One potential explanation for the decreased clearance rate in homicides (relative to all other Part I crimes) is the history of gang homicides in Compton (Kennedy 2009). A retrospective assessment shows that gang homicides were a considerable problem in Compton at the time when the LACSD began policing the city. Where gang homicide data exist (using LACSD data), as many as 64 of the 66 homicides in Compton (97%) were classified as gang related in 2005. Thus, it is likely that the dynamics of gang homicides in Compton were a considerable challenge to homicide clearance rates, at least early in the consolidation period. Indeed, LACSD homicide rates in Compton were never higher than 35% between 2000 and 2005, but were higher than 40% each year after 2006.
The standard likelihood ratio test is based on the following formula: 2(ll(model b) – ll(model a)), where ll is the log likelihood of a given model for comparison. This statistic is distributed chi-squared with degrees of freedom equal to the difference in the number of degrees of freedom between the two models.
Our initial start value specification was performed by using the “start” command in Stata (incorporating the intercept and end values from the initial model output into the code), which was followed by the “detail” command to visually inspect the minimization of iterations and to ensure that optimal model selection was performed. As an addendum to this step, we used the “altstart” command in Stata to randomize the start values as a further sensitivity test and the results were robust to suboptimal model selection. This is likely due to the fact that the model was quite simple (a latent growth curve model with a linear functional form). Hipp and Bauer (2006: 43) showed that the use of multiple start values is particularly important for growth mixture modeling (GMM) with more complex functional forms, such as those that include random effects, though less of a concern for more simplistic models (latent class growth analysis models).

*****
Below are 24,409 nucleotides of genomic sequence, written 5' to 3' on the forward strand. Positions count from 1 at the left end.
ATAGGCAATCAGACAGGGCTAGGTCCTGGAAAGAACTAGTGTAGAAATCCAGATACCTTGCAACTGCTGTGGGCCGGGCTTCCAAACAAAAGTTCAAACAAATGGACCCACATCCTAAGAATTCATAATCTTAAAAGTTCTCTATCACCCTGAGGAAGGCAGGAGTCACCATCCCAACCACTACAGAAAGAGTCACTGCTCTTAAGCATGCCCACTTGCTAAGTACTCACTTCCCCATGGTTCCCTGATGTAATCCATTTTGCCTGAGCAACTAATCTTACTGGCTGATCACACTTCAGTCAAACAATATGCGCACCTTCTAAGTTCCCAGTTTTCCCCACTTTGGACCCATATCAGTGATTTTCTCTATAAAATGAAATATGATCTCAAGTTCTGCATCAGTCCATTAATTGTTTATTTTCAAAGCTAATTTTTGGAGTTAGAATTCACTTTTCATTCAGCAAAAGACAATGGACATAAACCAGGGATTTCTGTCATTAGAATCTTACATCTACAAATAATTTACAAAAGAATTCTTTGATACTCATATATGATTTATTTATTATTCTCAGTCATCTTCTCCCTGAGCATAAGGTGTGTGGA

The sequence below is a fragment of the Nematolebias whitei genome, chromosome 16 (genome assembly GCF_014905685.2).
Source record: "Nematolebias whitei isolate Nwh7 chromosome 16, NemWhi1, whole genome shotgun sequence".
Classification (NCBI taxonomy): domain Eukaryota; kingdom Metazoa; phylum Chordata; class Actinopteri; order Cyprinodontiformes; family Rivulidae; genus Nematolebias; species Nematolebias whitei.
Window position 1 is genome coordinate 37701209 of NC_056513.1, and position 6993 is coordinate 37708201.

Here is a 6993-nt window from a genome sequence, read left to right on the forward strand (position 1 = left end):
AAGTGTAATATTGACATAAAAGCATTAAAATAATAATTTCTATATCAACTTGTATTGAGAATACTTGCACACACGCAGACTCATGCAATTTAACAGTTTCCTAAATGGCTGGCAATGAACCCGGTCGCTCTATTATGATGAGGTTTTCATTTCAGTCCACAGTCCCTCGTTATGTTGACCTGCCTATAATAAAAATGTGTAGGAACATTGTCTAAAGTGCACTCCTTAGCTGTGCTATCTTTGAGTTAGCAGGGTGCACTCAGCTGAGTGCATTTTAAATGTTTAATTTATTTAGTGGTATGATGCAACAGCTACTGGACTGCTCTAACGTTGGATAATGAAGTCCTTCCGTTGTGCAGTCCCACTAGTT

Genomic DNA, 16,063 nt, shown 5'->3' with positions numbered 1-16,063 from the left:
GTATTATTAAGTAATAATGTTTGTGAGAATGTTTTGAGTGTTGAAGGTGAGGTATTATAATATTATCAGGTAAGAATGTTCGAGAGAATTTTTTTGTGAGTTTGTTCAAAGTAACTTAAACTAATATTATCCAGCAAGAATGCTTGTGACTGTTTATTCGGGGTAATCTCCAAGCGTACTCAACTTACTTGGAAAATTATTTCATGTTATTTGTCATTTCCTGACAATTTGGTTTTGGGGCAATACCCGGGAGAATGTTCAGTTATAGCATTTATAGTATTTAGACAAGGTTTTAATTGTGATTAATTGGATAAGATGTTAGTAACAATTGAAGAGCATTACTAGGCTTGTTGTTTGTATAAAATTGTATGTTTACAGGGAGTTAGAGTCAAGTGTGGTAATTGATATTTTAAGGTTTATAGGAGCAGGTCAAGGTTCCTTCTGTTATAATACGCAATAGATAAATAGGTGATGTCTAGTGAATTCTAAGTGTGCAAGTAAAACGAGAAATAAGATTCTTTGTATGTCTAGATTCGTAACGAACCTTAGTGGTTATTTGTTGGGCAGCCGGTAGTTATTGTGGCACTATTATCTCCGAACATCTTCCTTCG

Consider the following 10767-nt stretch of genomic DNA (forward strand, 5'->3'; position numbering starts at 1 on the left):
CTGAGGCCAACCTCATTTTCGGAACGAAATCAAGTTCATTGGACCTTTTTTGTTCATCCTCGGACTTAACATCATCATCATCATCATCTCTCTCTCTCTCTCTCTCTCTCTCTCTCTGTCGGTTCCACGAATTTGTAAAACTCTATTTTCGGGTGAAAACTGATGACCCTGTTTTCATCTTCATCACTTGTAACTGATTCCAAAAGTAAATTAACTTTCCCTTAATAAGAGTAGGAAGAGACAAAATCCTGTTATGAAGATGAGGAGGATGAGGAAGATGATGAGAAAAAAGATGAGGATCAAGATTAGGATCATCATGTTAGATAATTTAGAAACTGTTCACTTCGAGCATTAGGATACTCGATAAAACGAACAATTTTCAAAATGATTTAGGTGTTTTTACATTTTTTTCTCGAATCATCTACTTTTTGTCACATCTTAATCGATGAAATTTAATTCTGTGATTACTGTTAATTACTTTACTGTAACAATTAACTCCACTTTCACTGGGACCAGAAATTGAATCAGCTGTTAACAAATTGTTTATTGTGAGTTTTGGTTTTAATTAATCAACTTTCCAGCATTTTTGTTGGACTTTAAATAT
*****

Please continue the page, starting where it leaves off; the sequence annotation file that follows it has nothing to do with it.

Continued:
The fixed effects model comparisons show that the log likelihood value for the burglary model is a statistically significant improvement (relying on the chi-square distribution) against all other models. For example, when comparing the burglary model log likelihood to the homicide model log likelihood, we take 2*(− 16,869 − (− 17,890) = 2042. We compare the observed difference with the difference in degrees of freedom (77 − 6 = 71), which has an expected chi-square value of roughly 90.5 (p < 0.05). Given that the chi-square value observed here is larger than the expected chi-square value, this indicates the burglary model to be a significant improvement when compared to the homicide model. The same is true when comparing burglaries to the remaining five UCR outcomes.
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This project was supported by award no. 2013-IJ-CX-0019, awarded by the National Institute of Justice, Office of Justice Programs, U.S. Department of Justice. The opinions, findings, and conclusions or recommendations expressed in this presentation are those of the authors and do not necessarily reflect those of the Department of Justice.
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Corsaro, N., Wilson, J.M. The effects of police contracting on crime: An examination of Compton, California. J Exp Criminol 14, 59–81 (2018). https://doi.org/10.1007/s11292-017-9310-6
- Police consolidation
- Police services
- Group-based trajectory analysis